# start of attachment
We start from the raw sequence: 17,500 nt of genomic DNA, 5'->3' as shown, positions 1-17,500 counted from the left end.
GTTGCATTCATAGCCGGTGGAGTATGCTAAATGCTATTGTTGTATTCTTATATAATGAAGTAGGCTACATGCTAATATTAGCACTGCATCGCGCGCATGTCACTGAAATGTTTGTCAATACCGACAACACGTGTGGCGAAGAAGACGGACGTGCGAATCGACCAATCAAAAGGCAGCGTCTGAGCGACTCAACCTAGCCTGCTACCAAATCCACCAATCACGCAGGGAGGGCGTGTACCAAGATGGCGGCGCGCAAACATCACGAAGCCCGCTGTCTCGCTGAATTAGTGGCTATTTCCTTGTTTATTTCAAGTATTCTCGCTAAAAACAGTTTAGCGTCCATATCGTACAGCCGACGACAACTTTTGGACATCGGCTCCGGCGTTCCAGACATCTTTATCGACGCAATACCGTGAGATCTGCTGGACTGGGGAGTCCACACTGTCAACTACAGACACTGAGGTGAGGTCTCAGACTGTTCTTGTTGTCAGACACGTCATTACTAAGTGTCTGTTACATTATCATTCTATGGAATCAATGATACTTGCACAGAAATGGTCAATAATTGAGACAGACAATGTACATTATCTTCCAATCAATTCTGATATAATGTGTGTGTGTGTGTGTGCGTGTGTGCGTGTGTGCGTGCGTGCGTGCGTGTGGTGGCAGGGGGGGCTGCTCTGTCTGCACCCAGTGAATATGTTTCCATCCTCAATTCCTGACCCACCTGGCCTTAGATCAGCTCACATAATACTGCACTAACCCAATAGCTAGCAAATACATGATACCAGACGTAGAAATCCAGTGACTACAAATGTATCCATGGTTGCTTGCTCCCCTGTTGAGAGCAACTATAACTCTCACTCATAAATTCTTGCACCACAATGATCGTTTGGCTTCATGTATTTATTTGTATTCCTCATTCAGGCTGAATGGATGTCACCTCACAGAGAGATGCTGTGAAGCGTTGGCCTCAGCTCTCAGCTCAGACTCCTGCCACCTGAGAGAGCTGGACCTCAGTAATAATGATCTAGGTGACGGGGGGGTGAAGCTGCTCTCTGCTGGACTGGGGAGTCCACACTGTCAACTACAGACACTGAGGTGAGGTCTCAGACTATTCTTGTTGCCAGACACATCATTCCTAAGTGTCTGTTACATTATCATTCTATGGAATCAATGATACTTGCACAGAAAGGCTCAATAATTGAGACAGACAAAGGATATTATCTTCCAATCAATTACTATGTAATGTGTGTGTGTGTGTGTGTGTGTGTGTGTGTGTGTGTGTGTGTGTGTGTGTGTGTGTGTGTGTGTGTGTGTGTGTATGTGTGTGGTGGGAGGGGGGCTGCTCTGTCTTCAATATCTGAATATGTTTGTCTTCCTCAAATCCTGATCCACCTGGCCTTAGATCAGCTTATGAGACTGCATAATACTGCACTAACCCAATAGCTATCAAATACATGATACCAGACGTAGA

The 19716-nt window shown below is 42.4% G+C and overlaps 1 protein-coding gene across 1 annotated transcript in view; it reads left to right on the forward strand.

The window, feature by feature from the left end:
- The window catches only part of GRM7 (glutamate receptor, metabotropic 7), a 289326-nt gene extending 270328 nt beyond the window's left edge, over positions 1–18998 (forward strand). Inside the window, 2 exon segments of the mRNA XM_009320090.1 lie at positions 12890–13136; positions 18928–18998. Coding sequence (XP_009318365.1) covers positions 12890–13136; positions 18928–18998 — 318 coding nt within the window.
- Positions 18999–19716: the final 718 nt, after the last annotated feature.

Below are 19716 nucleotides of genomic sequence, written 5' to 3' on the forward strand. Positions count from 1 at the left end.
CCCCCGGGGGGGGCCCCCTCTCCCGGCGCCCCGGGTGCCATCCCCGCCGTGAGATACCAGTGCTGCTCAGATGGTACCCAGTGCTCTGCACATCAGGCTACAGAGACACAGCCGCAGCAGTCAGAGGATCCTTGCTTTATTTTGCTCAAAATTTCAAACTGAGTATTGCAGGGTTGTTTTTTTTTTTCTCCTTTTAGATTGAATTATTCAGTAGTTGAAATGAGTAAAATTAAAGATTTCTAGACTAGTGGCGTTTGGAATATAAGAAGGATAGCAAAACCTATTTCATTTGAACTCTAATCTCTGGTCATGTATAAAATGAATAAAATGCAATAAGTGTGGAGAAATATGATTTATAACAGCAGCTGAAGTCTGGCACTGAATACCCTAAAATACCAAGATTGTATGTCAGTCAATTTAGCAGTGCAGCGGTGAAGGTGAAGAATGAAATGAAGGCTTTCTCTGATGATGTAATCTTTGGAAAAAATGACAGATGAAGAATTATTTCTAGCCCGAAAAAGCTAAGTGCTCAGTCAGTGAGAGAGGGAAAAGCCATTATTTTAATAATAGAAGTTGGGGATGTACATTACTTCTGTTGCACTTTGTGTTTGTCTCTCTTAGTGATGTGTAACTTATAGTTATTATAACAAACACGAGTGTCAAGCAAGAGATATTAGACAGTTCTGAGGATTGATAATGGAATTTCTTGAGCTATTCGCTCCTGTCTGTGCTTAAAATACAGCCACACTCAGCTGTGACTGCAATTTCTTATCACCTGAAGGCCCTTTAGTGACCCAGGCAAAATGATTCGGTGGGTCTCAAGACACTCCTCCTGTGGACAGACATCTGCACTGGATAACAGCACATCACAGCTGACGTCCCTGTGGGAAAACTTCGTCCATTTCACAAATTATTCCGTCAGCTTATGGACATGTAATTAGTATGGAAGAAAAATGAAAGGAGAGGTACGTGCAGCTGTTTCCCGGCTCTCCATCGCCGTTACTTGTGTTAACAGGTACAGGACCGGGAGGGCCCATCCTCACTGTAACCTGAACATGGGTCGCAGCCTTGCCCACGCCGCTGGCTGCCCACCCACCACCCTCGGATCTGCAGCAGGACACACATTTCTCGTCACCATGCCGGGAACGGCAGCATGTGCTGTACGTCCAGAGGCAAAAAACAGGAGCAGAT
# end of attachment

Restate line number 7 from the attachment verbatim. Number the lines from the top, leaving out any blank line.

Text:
Below are 19716 nucleotides of genomic sequence, written 5' to 3' on the forward strand. Positions count from 1 at the left end.